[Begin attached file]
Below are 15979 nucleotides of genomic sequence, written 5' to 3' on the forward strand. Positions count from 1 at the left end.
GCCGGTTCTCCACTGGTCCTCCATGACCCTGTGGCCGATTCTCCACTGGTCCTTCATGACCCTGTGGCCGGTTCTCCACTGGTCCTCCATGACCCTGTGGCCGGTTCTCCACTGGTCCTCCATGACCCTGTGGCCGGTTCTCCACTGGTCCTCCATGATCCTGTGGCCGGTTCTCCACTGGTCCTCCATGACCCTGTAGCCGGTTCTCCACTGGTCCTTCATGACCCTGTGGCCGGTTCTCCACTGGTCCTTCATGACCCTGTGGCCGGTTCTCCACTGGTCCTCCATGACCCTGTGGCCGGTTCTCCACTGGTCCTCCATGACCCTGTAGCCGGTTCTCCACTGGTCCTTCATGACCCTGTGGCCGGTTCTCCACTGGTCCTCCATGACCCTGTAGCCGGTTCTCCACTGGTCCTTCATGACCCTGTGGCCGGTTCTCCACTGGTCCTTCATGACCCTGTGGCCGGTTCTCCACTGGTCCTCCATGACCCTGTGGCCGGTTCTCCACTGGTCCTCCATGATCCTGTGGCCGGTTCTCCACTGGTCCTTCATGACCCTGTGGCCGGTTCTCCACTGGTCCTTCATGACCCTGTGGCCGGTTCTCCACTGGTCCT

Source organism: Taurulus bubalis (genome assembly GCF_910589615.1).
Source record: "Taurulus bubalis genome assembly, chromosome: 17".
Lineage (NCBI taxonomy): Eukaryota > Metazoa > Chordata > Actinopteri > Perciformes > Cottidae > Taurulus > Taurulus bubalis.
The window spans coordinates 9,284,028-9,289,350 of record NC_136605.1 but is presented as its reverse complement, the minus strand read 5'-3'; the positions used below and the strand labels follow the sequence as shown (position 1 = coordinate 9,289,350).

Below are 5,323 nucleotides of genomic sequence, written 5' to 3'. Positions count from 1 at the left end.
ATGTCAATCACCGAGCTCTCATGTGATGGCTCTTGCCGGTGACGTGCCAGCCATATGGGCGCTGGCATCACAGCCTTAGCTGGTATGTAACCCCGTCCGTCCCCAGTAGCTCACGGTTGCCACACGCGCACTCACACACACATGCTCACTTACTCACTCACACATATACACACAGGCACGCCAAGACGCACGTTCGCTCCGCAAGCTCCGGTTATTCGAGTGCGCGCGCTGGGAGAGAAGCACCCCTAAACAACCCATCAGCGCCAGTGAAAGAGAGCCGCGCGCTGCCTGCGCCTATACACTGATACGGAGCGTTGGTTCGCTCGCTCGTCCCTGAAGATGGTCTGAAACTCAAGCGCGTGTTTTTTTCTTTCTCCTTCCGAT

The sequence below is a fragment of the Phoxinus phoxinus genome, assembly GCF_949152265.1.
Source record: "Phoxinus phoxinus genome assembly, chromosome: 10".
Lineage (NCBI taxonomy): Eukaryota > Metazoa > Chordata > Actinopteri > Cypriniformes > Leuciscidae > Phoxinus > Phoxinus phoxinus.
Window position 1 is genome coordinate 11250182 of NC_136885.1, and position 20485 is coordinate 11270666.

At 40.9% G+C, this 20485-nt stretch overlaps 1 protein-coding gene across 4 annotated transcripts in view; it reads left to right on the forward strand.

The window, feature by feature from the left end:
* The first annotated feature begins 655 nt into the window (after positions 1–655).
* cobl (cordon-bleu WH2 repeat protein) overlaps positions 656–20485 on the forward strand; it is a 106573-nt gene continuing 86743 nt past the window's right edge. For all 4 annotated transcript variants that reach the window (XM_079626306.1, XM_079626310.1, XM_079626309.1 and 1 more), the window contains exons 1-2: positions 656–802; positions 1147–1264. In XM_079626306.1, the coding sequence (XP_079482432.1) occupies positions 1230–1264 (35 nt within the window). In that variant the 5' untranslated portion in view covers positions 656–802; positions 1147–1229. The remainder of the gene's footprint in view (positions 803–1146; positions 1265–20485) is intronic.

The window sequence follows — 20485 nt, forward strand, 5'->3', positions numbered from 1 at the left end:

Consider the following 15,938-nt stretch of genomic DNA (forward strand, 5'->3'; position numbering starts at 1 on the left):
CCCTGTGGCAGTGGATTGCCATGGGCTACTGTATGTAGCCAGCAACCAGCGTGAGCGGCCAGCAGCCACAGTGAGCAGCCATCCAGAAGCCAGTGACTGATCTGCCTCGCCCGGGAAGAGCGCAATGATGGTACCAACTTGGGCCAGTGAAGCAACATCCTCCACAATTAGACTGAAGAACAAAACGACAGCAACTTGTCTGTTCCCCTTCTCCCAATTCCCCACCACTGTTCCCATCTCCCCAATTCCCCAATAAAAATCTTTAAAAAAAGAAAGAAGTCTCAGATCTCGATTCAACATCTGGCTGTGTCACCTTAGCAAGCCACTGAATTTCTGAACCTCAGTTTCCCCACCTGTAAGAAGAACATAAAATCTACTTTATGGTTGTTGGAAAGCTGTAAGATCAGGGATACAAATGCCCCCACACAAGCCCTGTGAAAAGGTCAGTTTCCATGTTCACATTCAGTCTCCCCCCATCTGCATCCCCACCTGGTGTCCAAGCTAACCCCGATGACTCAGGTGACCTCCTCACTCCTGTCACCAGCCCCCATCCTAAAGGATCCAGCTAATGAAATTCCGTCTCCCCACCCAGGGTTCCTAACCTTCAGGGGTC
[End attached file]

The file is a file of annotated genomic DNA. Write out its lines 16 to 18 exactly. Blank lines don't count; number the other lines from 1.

* cobl (cordon-bleu WH2 repeat protein) overlaps positions 656–20485 on the forward strand; it is a 106573-nt gene continuing 86743 nt past the window's right edge. For all 4 annotated transcript variants that reach the window (XM_079626306.1, XM_079626310.1, XM_079626309.1 and 1 more), the window contains exons 1-2: positions 656–802; positions 1147–1264. In XM_079626306.1, the coding sequence (XP_079482432.1) occupies positions 1230–1264 (35 nt within the window). In that variant the 5' untranslated portion in view covers positions 656–802; positions 1147–1229. The remainder of the gene's footprint in view (positions 803–1146; positions 1265–20485) is intronic.

The window sequence follows — 20485 nt, forward strand, 5'->3', positions numbered from 1 at the left end:

Consider the following 15,938-nt stretch of genomic DNA (forward strand, 5'->3'; position numbering starts at 1 on the left):